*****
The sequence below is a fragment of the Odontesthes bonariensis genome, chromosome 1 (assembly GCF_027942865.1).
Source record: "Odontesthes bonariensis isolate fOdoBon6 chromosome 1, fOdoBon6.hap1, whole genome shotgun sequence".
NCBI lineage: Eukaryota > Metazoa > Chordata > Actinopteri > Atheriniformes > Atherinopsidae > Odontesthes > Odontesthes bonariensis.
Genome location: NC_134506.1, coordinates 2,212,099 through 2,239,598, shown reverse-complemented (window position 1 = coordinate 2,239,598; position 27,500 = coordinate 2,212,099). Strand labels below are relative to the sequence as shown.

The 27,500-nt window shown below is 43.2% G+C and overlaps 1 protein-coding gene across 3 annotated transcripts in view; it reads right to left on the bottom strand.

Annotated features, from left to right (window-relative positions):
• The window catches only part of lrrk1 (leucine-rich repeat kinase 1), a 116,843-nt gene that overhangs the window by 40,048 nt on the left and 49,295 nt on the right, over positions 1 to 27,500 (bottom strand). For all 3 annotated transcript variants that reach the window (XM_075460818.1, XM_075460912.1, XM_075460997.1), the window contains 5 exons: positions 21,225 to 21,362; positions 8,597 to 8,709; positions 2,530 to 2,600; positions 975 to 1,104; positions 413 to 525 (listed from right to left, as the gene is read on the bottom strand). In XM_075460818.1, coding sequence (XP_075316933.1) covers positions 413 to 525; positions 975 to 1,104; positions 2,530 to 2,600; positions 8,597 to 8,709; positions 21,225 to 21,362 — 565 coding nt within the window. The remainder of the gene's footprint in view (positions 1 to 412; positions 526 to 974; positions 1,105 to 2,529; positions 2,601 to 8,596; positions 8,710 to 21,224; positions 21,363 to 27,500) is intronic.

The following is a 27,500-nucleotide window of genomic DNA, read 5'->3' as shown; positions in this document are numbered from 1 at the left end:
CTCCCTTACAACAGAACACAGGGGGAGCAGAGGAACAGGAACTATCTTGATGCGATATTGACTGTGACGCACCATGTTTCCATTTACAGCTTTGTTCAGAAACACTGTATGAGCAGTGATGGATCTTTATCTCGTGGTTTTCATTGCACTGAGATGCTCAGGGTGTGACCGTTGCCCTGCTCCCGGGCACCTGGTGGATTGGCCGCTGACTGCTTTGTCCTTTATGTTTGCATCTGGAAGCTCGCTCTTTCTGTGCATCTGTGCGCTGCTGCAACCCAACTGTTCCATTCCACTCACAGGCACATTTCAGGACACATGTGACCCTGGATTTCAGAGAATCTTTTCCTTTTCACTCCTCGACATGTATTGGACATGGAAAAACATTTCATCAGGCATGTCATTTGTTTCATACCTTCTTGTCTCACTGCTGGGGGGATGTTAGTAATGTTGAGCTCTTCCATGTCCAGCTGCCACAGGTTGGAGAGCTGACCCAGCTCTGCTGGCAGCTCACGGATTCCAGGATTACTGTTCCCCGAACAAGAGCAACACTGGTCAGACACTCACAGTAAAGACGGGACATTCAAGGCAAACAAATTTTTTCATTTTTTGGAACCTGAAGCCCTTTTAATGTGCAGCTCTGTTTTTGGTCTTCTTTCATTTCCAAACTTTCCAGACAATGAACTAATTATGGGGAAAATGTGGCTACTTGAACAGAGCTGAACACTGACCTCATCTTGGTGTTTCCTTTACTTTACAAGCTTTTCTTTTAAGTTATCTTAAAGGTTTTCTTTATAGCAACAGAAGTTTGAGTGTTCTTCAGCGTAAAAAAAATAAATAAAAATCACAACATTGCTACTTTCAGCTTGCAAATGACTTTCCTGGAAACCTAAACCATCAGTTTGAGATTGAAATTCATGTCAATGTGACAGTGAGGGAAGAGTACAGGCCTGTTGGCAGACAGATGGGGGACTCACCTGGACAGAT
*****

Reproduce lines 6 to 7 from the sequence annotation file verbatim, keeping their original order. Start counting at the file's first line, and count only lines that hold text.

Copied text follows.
Annotated features, from left to right (window-relative positions):
• The window catches only part of lrrk1 (leucine-rich repeat kinase 1), a 116,843-nt gene that overhangs the window by 40,048 nt on the left and 49,295 nt on the right, over positions 1 to 27,500 (bottom strand). For all 3 annotated transcript variants that reach the window (XM_075460818.1, XM_075460912.1, XM_075460997.1), the window contains 5 exons: positions 21,225 to 21,362; positions 8,597 to 8,709; positions 2,530 to 2,600; positions 975 to 1,104; positions 413 to 525 (listed from right to left, as the gene is read on the bottom strand). In XM_075460818.1, coding sequence (XP_075316933.1) covers positions 413 to 525; positions 975 to 1,104; positions 2,530 to 2,600; positions 8,597 to 8,709; positions 21,225 to 21,362 — 565 coding nt within the window. The remainder of the gene's footprint in view (positions 1 to 412; positions 526 to 974; positions 1,105 to 2,529; positions 2,601 to 8,596; positions 8,710 to 21,224; positions 21,363 to 27,500) is intronic.